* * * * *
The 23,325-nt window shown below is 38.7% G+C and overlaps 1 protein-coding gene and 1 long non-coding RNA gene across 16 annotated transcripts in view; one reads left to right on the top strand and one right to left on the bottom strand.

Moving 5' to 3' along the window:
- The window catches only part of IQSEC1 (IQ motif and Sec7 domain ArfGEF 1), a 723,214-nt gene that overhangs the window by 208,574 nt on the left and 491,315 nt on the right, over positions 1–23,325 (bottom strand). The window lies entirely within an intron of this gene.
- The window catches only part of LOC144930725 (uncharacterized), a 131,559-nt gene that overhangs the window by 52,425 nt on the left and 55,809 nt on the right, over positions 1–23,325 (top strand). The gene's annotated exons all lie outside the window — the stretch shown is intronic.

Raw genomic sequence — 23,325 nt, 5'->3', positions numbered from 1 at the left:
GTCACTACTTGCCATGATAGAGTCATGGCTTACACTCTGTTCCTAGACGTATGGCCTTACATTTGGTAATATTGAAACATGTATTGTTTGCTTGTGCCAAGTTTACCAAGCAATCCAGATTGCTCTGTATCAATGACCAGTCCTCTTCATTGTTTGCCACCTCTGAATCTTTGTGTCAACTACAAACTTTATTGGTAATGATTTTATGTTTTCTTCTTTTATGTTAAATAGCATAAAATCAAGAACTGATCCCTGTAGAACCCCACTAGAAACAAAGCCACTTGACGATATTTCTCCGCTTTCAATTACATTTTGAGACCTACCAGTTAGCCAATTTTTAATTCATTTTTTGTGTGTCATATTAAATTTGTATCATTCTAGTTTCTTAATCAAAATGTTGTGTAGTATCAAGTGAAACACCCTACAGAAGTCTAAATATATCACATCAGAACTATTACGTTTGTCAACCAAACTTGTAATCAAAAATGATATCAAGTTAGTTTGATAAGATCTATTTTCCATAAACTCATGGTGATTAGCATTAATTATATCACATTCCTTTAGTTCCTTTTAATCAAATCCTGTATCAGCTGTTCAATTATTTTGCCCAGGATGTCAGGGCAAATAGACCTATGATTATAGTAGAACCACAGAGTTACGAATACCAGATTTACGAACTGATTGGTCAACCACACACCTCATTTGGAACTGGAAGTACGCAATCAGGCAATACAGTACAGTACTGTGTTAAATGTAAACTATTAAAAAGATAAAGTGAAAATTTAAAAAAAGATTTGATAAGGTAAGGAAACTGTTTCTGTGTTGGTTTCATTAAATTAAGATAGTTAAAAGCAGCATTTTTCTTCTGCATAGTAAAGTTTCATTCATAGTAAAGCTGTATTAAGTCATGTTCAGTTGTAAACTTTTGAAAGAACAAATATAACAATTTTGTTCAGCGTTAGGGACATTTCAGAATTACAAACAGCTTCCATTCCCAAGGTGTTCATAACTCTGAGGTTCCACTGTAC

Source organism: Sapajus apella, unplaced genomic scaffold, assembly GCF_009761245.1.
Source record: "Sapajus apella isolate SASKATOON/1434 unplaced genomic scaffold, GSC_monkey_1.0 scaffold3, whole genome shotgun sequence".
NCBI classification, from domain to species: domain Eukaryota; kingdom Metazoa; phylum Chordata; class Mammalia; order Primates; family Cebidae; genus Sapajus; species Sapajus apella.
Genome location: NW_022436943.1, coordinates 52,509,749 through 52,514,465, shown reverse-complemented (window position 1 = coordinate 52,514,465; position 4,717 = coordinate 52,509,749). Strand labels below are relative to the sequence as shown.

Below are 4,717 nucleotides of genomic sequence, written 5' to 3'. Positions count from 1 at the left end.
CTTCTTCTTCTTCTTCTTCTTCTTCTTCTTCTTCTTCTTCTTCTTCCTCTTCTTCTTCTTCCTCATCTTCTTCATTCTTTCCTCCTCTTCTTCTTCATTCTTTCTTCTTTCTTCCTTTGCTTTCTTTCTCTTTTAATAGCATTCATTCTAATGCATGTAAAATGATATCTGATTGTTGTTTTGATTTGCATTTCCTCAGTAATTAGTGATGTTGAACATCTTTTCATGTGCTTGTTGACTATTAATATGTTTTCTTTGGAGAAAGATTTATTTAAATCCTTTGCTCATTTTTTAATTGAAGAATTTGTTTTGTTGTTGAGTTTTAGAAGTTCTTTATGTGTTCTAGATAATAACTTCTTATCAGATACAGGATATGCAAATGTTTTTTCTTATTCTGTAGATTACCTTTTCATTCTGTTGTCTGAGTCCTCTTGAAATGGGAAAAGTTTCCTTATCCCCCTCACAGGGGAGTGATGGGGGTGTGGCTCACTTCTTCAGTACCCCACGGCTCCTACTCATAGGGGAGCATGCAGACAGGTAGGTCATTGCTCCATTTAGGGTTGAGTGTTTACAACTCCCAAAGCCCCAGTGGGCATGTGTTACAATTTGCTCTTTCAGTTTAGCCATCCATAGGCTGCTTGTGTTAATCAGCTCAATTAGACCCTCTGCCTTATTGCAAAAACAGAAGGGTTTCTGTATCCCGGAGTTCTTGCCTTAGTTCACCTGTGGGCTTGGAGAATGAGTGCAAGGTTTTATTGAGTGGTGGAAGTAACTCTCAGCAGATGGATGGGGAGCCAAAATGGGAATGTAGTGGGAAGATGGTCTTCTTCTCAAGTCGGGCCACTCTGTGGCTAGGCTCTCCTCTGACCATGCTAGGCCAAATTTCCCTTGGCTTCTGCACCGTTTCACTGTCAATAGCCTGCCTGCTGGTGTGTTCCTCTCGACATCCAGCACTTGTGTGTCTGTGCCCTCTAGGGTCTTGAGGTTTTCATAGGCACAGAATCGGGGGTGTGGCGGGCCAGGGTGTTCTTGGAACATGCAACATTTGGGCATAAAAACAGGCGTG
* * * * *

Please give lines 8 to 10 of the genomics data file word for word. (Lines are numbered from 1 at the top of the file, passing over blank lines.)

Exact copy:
Source record: "Sapajus apella isolate SASKATOON/1434 unplaced genomic scaffold, GSC_monkey_1.0 scaffold3, whole genome shotgun sequence".
NCBI classification, from domain to species: domain Eukaryota; kingdom Metazoa; phylum Chordata; class Mammalia; order Primates; family Cebidae; genus Sapajus; species Sapajus apella.
Genome location: NW_022436943.1, coordinates 52,509,749 through 52,514,465, shown reverse-complemented (window position 1 = coordinate 52,514,465; position 4,717 = coordinate 52,509,749). Strand labels below are relative to the sequence as shown.